Amid risks of landslides, local units in Gandaki relocate settlementsLocals say while it’s better to move to a safer space than live in the risky villages, relocating won’t be sustainable unless there’s concrete effort from the local units.
Many villages in Gandaki Province are at high risk of landslides and floods with the onset of the rainy season. To counter the looming threat, many local units in the province have come up with various measures, with some opting to move whole settlements to safer spots.
This week, Waling Municipality of Syangja moved 37 households in Dhawakhola, a predominantly Dalit settlement, to a nearby school.
Waling Mayor Dilip Pratap Khand said that the families were moved, as their houses were at high risk of landslides.
“Incessant rains for days have weakened the structure of the hill on which the settlement is nestled,” Khand said. “The village also lies on a highly landslide-prone area and has seen several landslides over recent years.”
The rural settlement was affected by the 2015 earthquakes as well, which, according to Khand, might have further increased the risk of landslides.
Khand added that while the current move is temporary, the municipality is looking for a safe spot to construct an integrated model settlement for the affected villagers.
Locals, however, said that while it’s better to move to a safer space than live in the landslide-prone village, the relocation won’t be sustainable.
“We couldn’t sleep at night for fear of landslides,” Bishnumaya Pariyar, a local, said. “We will be safer for the time being at the school but we expect to move to a safer spot permanently.”
The municipality is also planning to move the families of Kusunde, also a high-risk settlement, to schools and public buildings soon, Khand said.
In Myagdi’s Arman Village of 36 households, locals have taken turns to watch out for possible landslides. The village has seen small landslides over the past few weeks, raising fears among them of a big one.
Three villagers are assigned to monitor the situation per day. The trio who will stay at a safe vantage point atop the settlement looking for possible landslides and will blow whistles and beat drums once landslides begin to occur.
“Rains have caused small rocks to roll down on a daily basis but our biggest fear is the large rock which is currently nestled at a precarious position,” said Ratna Bahadur BK, a local. “This has robbed us of our sleep.”
Arman Village, which lies at Mangala Rural Municipality-5, began to see landslides after a road that was constructed atop it was left incomplete owing to the rocky terrain.
“A road is essential for the remote village, so it was built on a mutual agreement among the villagers,” said Nagendra Sapkota, a technician involved with the road project. “The risk is that the construction might have weakened the structure of the hill, as small rocks keep rolling down.”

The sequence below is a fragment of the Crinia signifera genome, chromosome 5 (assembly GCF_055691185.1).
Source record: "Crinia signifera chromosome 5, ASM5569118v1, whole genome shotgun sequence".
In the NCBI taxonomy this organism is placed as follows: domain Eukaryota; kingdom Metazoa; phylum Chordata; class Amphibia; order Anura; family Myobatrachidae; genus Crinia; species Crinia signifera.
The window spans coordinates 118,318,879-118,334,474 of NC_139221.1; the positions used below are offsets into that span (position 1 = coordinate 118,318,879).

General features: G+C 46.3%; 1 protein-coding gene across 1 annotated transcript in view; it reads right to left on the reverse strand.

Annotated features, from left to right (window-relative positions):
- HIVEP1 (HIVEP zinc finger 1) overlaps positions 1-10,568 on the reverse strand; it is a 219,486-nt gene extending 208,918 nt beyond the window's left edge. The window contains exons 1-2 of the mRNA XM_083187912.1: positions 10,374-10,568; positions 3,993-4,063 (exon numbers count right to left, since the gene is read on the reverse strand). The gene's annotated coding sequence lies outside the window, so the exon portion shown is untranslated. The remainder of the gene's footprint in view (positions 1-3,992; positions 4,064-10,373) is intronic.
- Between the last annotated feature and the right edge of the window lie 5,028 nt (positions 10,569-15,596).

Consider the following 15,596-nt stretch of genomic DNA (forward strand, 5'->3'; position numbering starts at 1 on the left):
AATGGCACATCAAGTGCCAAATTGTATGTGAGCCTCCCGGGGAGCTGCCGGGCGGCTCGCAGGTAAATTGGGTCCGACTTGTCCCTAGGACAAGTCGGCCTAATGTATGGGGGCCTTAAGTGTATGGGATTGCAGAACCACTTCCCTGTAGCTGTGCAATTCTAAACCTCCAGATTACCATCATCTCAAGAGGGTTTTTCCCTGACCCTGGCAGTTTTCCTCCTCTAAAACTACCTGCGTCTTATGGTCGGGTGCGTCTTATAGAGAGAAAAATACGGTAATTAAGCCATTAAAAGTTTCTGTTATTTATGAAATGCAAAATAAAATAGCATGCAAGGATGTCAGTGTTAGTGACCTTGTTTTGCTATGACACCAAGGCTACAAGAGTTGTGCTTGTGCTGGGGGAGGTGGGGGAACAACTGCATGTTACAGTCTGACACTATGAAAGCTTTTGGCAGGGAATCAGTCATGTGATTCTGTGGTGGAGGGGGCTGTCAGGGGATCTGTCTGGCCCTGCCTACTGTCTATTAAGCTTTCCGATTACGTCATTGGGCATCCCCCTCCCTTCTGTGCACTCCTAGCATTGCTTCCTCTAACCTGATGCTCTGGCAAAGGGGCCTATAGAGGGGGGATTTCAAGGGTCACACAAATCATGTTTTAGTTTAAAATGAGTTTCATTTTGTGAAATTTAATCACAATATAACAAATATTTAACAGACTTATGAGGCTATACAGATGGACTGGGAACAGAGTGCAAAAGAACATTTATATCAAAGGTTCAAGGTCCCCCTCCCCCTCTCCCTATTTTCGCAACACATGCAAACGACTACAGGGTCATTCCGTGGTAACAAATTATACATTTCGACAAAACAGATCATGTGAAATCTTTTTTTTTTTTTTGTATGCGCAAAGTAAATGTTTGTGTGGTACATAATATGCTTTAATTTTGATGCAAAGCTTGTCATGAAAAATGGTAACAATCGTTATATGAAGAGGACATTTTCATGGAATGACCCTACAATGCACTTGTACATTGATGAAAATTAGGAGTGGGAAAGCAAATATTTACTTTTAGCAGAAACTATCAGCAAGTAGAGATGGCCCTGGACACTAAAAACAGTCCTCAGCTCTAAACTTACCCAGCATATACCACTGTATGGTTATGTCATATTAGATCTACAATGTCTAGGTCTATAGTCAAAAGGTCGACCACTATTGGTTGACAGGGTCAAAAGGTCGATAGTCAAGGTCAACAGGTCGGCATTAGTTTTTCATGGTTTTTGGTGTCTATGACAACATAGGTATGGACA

Like Waling, the district administration is mulling over the plan to move the whole settlement to a safer space.
“We have already found a safe spot. The relocation process will start once we receive essential material from the provincial and federal governments,” Gyannath Dhakal, chief district officer of Myagdi, said. “This is the result of hasty road construction that was done without any plan or research.” Dhakal pointed out that Arman was already at risk of landslide before the road project, and the construction work has only exacerbated the problem. A landslide in 2001 had killed 16 people in the village.
Haphazard construction of roads has exposed several other settlements across the province to the risk of landslides.
In Birtakatuwa of Parbat, for instance, a road trail was constructed 12 years ago. The locals were happy to get access to roads. But that excitement has over the years turned into fear, as the area began to see landslides triggered by the construction.
A big landslide that occurred just beside the settlement in mid-July spared lives but has troubled the villagers. “The landslide is continuous,” Ganesh Chhetri, a local of Birtakatuwa, said. “We have asked the district authorities for help but it’s not forthcoming.”
Trilochan Subedi, a local school teacher, said that two big landslides have occurred this year but the concerned authorities have not taken any preventive measures to protect the settlements.
“The magnitude of the landslides is increasing,” he said. “It is sure to cause a big disaster.”
Sujan BK, ward chair of Kushma Municipality-10, said that the landslides this year were unexpected. “Nobody would have thought that a landslide this big would occur,” he said. “As of now, it’s impossible to control possible landslides but we will see what we can do to mitigate the risk in the coming days.”(Pratikshya Kafle in Syangja, Ghanashyam Khadka in Myagdi and Lal Prasad Sharma in Parbat contributed reporting.)